Tag: NBA commissioner Adam Silver

NBA Lends Its Name and Its Stars to Campaign Against Gun Violence

An image of the Warriors’ Stephen Curry from an ad that is the result of a partnership between the N.B.A. and the organization Everytown for Gun Safety. (photo via nytimes.com)

The National Basketball Association, alarmed by the death toll from shootings across the country, is stepping into the polarizing debate over guns, regulation and the Second Amendment with an advertising campaign in partnership with one of the nation’s most aggressive advocates of stricter limits on firearm sales.

The first ads, timed to reach millions of basketball fans during a series of marquee games on Christmas Day, focus on shooting victims and contain no policy recommendations. The words “gun control” are never mentioned.

Besides N.B.A. players, the ads feature survivors of shootings and relatives of those killed by guns. (photo via nytimes.com)

The N.B.A.’s involvement suggests that a bloody year of gun deaths — in highly publicized mass shootings and countless smaller-scale incidents — may be spurring even some generally risk-averse, mainstream institutions to action.

Players who appear in the first 30-second ad, which will run five times on Friday, speak in personal terms about the effects of gun violence on their lives. Stephen Curry of the Golden State Warriors describes hearing of a 3-year-old’s shooting: “My daughter Riley’s that age,” he says. Chris Paul of the Los Angeles Clippers recalls the advice he heeded as a child: “My parents used to say, ‘A bullet doesn’t have a name on it.’”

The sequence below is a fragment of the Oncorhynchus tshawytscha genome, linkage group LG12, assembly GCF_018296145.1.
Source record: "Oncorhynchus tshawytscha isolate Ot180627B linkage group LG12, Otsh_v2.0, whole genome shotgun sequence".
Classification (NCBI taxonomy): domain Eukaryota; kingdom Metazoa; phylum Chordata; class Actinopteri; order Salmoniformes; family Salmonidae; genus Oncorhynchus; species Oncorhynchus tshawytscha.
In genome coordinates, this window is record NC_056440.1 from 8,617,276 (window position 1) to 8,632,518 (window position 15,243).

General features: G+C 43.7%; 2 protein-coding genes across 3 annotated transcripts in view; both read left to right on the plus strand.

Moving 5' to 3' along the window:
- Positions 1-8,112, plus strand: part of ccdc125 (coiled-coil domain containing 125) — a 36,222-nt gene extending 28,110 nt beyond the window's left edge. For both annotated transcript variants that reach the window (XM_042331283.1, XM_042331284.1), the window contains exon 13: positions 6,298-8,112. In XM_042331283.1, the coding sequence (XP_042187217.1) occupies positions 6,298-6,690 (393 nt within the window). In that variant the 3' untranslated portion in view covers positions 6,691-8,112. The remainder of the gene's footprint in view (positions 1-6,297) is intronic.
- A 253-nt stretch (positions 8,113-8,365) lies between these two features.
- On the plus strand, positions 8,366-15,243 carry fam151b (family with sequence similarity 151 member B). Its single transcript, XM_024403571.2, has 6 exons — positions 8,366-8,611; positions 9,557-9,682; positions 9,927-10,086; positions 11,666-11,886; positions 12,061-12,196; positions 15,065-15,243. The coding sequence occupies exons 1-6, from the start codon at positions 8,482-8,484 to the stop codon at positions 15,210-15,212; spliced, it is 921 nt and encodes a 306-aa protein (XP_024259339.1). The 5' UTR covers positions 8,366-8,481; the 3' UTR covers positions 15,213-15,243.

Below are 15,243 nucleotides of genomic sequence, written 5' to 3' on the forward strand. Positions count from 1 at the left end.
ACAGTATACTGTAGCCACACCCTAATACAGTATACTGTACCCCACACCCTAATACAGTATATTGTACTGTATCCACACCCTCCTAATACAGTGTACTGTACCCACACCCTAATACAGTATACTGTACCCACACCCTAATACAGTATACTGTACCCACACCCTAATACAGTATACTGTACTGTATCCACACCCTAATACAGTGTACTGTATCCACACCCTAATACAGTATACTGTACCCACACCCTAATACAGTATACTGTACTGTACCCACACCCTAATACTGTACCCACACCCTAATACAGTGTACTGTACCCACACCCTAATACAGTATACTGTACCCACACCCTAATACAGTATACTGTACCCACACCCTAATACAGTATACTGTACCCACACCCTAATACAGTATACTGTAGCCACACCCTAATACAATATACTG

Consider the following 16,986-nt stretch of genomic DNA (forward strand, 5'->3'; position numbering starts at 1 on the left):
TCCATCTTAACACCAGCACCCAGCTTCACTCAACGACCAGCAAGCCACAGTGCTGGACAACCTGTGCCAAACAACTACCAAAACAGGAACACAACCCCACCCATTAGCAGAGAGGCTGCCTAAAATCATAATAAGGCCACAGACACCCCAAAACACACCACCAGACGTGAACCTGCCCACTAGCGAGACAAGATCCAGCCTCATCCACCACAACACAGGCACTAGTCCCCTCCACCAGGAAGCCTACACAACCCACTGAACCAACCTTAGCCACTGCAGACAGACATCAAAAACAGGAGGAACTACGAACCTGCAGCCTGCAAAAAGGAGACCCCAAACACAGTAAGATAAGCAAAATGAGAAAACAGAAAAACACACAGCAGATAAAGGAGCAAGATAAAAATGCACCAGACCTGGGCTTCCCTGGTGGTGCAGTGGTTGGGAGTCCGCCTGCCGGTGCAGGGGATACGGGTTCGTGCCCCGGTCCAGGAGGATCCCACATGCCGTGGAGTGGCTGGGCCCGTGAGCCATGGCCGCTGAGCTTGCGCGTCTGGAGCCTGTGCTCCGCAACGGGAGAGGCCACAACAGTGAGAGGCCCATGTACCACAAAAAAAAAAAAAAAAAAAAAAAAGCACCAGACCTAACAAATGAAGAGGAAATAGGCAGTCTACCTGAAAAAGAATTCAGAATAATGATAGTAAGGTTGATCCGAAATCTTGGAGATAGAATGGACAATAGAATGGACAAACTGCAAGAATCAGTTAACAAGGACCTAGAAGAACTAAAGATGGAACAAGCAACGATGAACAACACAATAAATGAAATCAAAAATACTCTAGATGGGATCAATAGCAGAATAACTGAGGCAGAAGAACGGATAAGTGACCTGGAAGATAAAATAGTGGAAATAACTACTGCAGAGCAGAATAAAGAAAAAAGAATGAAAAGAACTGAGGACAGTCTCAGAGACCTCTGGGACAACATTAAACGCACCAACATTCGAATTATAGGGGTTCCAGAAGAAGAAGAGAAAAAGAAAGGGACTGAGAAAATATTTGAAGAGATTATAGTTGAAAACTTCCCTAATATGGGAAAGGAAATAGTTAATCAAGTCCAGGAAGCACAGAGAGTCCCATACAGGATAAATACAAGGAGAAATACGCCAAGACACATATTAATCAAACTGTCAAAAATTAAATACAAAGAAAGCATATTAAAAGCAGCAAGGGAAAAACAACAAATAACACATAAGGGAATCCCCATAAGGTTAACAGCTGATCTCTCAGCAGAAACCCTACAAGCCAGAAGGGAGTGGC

The N.B.A. said it held little internal debate about working with Mr. Bloomberg’s group. “We know far too many people who have been caught up in gun violence in this country,” said Kathleen Behrens, the league’s president of social responsibility and player programs. “And we can do something about it.”

But the decision may prove tricky for the league: While many of its teams are based in cities dominated by Democrats, a number of other teams — and millions of N.B.A. fans — hail from places where Mr. Bloomberg and his approach to guns are viewed with deep suspicion. Ms. Behrens said the league had not shown the ads to team owners, but added, “We’re not worried about any political implications.”

The Bloomberg-N.B.A. partnership was brokered by an unlikely figure: Spike Lee, a member of Everytown’s creative council, whose latest film, “Chi-Raq,” set on Chicago’s South Side, confronts gun violence with an unflinching eye.

Over breakfast at the Loews Regency Hotel in Manhattan in November, not long before the movie was released earlier this month, Mr. Lee proposed the idea for the ads to John Skipper, the president of ESPN, who then took it to Adam Silver, the N.B.A.’s commissioner. Mr. Lee insisted on the participation of Everytown, with which he collaborated on a protest march down Broadway after the film’s New York premiere.

In an interview, he sounded many of the themes that Mr. Bloomberg himself has emphasized in the past, saying it was time for “common sense anti-gun laws.”

“But because of the N.R.A., politicians and the gun manufacturers, we’re dying under that tyranny,” Mr. Lee said.

Mr. Bloomberg’s interventionist policies as mayor and his left-leaning tactics on guns have earned the vitriol of gun-rights advocates, who have mocked him with TV ads as an out-of-touch elitist.

Continue reading “NBA Lends Its Name and Its Stars to Campaign Against Gun Violence”

Clippers Owner Donald Sterling Fined $2.5 Million and Banned for Life by NBA over Racist Comments

NBA Commissioner Adam Silver
NBA Commissioner Adam Silver

NBA Commissioner Adam Silver issued sweeping sanctions against Donald Sterling on Tuesday in response to controversial remarks about blacks purportedly made by Sterling. Silver said the Clippers owner was fined $2.5 million and was banned from any association with the team for life. Silver added that he would urge other owners to force a sale of the team.